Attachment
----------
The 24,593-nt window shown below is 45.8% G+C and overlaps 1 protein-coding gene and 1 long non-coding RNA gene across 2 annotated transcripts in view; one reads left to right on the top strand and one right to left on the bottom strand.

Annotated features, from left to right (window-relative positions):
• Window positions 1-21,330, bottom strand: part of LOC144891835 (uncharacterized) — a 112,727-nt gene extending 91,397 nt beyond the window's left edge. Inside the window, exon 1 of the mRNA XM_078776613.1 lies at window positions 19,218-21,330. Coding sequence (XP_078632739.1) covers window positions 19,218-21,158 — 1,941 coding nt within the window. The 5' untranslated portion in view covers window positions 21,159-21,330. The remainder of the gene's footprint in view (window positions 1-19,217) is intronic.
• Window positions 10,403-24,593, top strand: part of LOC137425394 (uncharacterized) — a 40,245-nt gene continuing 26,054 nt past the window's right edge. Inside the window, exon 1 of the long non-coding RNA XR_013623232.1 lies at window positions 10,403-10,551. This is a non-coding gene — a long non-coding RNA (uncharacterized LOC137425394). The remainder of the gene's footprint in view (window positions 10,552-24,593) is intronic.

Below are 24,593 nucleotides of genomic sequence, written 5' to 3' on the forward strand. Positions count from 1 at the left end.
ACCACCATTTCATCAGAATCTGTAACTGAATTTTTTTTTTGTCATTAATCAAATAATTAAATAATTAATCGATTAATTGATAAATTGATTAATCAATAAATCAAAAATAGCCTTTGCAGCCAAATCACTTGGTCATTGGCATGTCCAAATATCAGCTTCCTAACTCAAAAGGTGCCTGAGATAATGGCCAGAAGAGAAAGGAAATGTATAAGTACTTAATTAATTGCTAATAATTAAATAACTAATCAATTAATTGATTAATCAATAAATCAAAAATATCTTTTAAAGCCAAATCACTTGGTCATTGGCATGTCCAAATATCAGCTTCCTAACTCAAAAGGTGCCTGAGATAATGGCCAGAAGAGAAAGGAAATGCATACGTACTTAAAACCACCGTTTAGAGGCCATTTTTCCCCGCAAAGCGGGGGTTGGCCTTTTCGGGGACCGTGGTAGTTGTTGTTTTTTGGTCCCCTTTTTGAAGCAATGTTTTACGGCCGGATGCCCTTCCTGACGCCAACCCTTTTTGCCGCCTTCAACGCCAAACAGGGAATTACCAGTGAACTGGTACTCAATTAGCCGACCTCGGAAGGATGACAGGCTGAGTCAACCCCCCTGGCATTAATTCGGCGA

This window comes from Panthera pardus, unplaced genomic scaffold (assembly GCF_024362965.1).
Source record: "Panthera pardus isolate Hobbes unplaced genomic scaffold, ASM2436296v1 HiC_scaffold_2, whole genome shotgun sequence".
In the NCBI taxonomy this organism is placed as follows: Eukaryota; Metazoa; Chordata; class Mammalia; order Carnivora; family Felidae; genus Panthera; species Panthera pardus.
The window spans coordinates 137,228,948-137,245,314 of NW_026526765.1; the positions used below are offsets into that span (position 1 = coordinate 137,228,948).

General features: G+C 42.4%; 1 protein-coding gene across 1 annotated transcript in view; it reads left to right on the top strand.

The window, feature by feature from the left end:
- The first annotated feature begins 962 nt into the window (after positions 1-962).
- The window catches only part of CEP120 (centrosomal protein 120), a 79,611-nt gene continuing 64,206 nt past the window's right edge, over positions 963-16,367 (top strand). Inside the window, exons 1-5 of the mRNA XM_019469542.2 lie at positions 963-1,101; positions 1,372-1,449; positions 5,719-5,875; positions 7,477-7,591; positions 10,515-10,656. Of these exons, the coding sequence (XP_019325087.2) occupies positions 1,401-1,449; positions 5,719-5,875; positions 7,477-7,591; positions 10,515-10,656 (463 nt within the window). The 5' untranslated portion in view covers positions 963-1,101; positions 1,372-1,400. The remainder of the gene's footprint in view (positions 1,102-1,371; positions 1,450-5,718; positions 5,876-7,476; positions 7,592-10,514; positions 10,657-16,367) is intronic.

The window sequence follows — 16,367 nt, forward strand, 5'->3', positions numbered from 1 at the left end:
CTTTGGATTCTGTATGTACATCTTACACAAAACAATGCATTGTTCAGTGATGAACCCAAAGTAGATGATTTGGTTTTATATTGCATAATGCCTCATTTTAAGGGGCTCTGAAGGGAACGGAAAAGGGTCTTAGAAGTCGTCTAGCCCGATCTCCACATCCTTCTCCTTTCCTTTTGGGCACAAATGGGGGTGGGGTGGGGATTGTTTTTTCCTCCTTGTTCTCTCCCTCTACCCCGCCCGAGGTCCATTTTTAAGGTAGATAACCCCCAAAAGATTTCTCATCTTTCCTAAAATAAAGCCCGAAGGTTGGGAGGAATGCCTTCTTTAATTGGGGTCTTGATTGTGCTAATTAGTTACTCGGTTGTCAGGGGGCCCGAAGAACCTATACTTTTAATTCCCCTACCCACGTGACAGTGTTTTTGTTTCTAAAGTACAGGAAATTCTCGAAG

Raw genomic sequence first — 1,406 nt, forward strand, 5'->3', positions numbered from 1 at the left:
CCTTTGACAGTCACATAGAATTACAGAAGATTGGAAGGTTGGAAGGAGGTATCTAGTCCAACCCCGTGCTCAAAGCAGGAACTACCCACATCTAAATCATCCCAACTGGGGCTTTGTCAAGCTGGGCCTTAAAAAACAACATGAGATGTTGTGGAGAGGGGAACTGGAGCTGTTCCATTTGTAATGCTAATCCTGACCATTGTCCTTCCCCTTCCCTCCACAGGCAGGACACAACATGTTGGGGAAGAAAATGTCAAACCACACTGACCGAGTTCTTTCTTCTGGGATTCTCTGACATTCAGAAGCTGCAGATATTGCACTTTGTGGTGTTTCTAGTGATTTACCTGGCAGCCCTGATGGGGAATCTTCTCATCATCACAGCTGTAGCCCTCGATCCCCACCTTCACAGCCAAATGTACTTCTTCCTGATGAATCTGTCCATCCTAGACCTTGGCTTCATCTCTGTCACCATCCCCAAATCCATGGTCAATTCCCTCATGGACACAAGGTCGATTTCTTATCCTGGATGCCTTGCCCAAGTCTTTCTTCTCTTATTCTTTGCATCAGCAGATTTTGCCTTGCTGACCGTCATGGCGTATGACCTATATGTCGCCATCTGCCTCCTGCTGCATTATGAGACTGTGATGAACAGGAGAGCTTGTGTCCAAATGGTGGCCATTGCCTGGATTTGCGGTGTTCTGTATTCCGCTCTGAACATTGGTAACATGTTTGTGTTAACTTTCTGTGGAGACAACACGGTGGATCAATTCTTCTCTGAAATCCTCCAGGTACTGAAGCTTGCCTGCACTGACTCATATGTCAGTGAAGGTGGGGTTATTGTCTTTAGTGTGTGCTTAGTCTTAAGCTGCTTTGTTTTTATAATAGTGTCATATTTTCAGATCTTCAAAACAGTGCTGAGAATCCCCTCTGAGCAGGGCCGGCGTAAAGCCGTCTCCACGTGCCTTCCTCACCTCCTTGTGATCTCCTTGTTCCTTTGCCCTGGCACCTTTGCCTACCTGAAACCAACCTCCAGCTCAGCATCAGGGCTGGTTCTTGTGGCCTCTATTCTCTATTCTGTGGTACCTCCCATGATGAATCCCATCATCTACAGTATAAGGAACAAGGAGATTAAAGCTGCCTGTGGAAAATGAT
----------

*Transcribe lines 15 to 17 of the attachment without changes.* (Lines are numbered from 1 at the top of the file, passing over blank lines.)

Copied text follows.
The window sequence follows — 16,367 nt, forward strand, 5'->3', positions numbered from 1 at the left end:
CTTTGGATTCTGTATGTACATCTTACACAAAACAATGCATTGTTCAGTGATGAACCCAAAGTAGATGATTTGGTTTTATATTGCATAATGCCTCATTTTAAGGGGCTCTGAAGGGAACGGAAAAGGGTCTTAGAAGTCGTCTAGCCCGATCTCCACATCCTTCTCCTTTCCTTTTGGGCACAAATGGGGGTGGGGTGGGGATTGTTTTTTCCTCCTTGTTCTCTCCCTCTACCCCGCCCGAGGTCCATTTTTAAGGTAGATAACCCCCAAAAGATTTCTCATCTTTCCTAAAATAAAGCCCGAAGGTTGGGAGGAATGCCTTCTTTAATTGGGGTCTTGATTGTGCTAATTAGTTACTCGGTTGTCAGGGGGCCCGAAGAACCTATACTTTTAATTCCCCTACCCACGTGACAGTGTTTTTGTTTCTAAAGTACAGGAAATTCTCGAAG

Raw genomic sequence first — 1,406 nt, forward strand, 5'->3', positions numbered from 1 at the left: